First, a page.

This I Believe

Bagnell, Francis James


  • Francis Bagnell talks about his success in football and the importance of humility that has given him an optimism and openness to make friends with the many people he meets.
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And now, This I Believe. Here is Edward R. Murrow.
This I Believe. There will always be people to shake their heads and wonder what the younger generation is coming to and, fortunately, there will always be enough youngsters to defy those dubious ruminations. Francis J. Bagnell of Philadelphia is one of these. He comes from a big family and a poor one. He has had to make his own way up. "Reds" Bagnell, University of Pennsylvania All-American and now an enlisted man in the United States Navy, is the kind of product that restores one's faith in the basic soundness of hard, clean sportsmanship, which helped him mold the beliefs he shares with us now.
Since I have been playing football I have had a good deal of success, and this past year I concluded my college career by being picked on several All-America teams. But no matter how great my success might have been, there were always plays in the game that could make me feel like the worst player on the field. Possibly on one play I would run the ball a long distance for a touchdown, or maybe throw a nice pass for a good game. Then, the very next play, some alert lineman would knock me down easily. This has taught me there are plenty of people as good or more talented than I am. Sure I have athletic ability, but I try to remember I can't paint a picture or play the violin or solve a problem in nuclear physics.
I think I have learned that no matter how successful or talented a person is, he will always have limitations. But I think that if people can recognize their own limitations and, at the same time, the differences that exist between themselves and others, this can lead to a kind of harmony. You can see with your own two eyes, the harmony of living that already exists among different kinds of people: the musician, the athlete, the rich and the poor, the artist and the worker.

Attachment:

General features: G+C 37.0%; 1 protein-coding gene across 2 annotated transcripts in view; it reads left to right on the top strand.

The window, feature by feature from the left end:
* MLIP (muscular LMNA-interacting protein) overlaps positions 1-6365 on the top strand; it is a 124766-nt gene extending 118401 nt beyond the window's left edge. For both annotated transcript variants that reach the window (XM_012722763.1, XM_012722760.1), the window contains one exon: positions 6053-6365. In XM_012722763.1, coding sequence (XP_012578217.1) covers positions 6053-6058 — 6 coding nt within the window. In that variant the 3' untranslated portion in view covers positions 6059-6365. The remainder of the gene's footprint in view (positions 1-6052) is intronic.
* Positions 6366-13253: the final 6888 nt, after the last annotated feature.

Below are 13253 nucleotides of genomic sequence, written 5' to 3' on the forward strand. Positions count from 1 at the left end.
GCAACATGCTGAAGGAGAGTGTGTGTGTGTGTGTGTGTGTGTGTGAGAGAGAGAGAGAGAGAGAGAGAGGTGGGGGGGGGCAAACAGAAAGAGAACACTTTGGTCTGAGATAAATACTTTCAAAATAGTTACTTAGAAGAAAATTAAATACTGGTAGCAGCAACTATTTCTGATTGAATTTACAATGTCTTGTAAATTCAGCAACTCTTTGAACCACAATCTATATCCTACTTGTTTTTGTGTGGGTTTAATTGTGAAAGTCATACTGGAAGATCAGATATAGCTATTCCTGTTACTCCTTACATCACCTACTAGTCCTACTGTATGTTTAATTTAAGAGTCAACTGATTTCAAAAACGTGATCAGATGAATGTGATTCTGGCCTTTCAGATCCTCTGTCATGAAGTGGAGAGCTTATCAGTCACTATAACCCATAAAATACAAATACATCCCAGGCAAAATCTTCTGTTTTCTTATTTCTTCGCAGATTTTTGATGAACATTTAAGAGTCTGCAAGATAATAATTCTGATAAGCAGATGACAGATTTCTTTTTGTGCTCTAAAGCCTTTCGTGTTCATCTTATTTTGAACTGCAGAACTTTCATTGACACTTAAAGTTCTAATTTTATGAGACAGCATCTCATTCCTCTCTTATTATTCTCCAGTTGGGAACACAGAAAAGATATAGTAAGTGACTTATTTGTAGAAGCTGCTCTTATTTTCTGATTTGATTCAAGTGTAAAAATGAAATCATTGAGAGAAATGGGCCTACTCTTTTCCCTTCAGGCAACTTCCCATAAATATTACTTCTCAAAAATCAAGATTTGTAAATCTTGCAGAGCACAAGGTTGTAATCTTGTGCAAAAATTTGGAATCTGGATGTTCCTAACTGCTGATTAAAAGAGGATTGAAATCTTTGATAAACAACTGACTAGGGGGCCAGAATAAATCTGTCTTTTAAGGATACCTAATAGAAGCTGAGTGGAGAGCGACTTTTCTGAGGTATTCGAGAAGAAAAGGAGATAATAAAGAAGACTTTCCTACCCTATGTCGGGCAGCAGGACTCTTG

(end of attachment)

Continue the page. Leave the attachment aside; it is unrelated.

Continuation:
As a rather successful athlete, I have had the good fortune to meet and speak to many different kinds of groups and personalities. I was surprised at first to find these contacts were not difficult to make. I was able to harmonize almost immediately with everyone I met. I asked myself why.
I am no different from anybody else in having fears and uncertainties. I'm not sure of the exact answer. Maybe most of all it was because unconsciously I was accepting everyone I met as my friend, or at least not my enemy. According to my philosophy, it isn't necessary for someone to have to prove himself to be my friend before I give him the benefit of the doubt. A person is not unfriendly until, by my standards, he proves he isn't desirous of my company. I've learned that if I accept an acquaintance as a friend we can accomplish so much more together than what we are doing. There is something uncomfortable and limiting about working when there is an air of uncertainty among the people who are doing it.
Because of this feeling of friendship that exists between myself and people I meet, I have come to feel that the greater percentage of people in the world have an innate feeling for friendship, for kindness, and when these are shown, the emotional reaction one gets is wonderful. I suppose a lot of persons today are dubious about accepting the expression that "this is a wonderful world we live in." Fortunately for me, I do not find myself in this group. I honestly feel that I am living in a wonderful world, despite the difficulties of adjustment. And it is to this problem of trying to find a common ground of understanding with people that I bring my really affectionate feelings toward life and the world.
There the hopeful philosophy of Reds Bagnell, one of Pennsylvania's All-American athletes. His remarks furnish us heartening reassurance that the neighborhood sandlot is a source, not only of football stars, but of eager, conscientious citizens as well.